I have installed Drupal 7 and also the internationalization modules. I am able to add a basic site and translate it. I can even opt to add localized url aliases which work fine when switching language. The one thing not working is the menu translation. When translating an article I can choose a different menu name for each language - but only the english version is shown in the menu for all languages.

Anybody has a clue why this could be?

  • Note that on the Languages>Selection and Detection page, you have to set the detection method to URL for both the User Interface and the Content. I guess the menu falls under the user interface settings. Took me hours to realize that. I assumed User Interface was the backend admin pages. – Jeff Feb 23 '17 at 2:34

Here is what I understand with the current Drupal 7.32. The behaviour of the i18n in Drupal heavily depends on the settings, so I mention the way I am fairly familiar with. If your settings are different, the behaviour can be different.

First, i18n_menu must be enabled, as well as i18n_node (I understand some people prefer Entity translation, whose behaviour must be different, but I don't know about it).

Second, give "URL" with "Path-prefix" the top priority at /admin/config/regional/language/configure. Also, personally I much prefer to explicitly set the path prefix for the default language (usually English, "en") at /admin/config/regional/language/edit/en. In default it is Null and that is I found quite confusing due to its inherently asymetric nature. Having said that, it is up to each developer, obviously!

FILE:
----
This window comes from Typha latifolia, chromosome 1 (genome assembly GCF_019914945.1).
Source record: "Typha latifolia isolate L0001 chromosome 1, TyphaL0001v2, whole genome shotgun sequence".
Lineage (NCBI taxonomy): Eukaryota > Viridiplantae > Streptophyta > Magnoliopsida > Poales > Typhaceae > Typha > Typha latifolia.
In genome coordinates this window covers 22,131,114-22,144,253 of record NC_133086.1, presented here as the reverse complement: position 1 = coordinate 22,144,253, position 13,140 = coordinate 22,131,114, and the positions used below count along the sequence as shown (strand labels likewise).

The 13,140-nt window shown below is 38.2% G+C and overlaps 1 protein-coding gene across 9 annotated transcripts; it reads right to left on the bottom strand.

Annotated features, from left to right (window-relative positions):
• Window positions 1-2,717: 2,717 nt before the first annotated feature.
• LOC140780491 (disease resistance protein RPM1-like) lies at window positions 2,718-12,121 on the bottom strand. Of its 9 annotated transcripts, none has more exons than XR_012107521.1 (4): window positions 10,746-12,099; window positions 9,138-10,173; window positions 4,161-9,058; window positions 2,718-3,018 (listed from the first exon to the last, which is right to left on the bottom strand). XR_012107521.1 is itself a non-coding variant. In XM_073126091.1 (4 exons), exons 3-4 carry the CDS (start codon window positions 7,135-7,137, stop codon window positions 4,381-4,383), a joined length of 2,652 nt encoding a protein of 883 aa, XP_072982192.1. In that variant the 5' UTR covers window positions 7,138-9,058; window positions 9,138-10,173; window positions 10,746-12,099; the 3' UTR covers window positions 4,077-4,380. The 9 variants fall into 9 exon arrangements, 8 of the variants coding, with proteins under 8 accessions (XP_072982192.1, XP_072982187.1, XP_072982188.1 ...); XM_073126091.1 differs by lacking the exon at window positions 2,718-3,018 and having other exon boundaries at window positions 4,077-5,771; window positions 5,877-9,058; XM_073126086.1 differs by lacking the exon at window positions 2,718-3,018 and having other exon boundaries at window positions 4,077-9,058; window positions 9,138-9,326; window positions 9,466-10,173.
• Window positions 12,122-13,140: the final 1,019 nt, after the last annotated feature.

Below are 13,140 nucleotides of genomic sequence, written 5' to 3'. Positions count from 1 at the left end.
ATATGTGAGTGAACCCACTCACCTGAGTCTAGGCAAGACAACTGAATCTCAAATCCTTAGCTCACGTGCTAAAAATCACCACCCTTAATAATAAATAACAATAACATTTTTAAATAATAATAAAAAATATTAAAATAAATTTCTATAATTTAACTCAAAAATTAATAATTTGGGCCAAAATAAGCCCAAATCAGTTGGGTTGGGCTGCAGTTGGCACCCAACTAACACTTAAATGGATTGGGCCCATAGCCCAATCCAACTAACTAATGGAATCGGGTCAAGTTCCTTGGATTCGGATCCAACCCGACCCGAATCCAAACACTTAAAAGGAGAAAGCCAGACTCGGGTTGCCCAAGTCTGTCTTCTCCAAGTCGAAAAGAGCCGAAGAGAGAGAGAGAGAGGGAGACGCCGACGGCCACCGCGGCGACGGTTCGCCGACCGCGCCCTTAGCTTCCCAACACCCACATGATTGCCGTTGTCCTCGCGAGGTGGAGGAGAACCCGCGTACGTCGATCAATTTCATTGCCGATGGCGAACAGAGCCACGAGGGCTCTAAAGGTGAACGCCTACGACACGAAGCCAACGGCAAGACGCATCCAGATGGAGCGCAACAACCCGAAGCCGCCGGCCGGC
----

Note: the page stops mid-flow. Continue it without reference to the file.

Third, "Translation mode" at /admin/structure/menu/manage/main-menu/edit is the key. In default, it is "No multilingual options for menu items". Obviously that is no good for translatable menus. Choose either of the following two options, that is, (1) "Translate and Localize." and (2) "Fixed Language."

I think the second option (2) suits the most sites, unless the menu stractures for all the supported languages in the website are identical. If you choose (2), simply create another menu, say, "Main French Menu", tick the "Fixed Language" as French, and place it in the area you like in the block configuration /admin/structure/block

If you choose the first one (1) "Translate and Localize", you then will see "TRANSLATE" tab (near the top) in /admin/structure/menu/manage/main-menu/edit (for the main menu, for example) and can now translate each link from the "translate" column (right-most?) at /admin/structure/menu/manage/main-menu.

Now, there are more than one option, entirely depending what you want to achieve on the menu. For example, suppose there are a node "Hello" and its French translation node of "Bonjour" (they are two different nodes, say, nodes 1 and 2, respectively). Would you like to provide the two links for both "Hello" and "Bonjour" in the menu (when viewed in either language)? Or, would you like to provide the link for "Hello" for the English mode/readers, and that for "Bonjour" for the French mode? (Such is the complexity of multilingual sites...)

Suppose you prefer the second option. As an example, prepare a single menu link for "Hello/Bonjour" in the main menu; that is, the plan is, "Hello"-menu linked to "Hello"-node(=1) appears if viewed in English, and "Bonjour"-menu linked to "Bonjour"-node(=2) appears if viewed in French.

First you create the "Hello" menu link, linked to node 1. Second, via the above-mentioned "TRANSLATE" tab in /admin/structure/menu/manage/main-menu/edit, you input the translated title as "Bonjour", and don't forget to change the link to Node=2 to make "Bonjour"-menu correctly point to the French "Bonjour" article.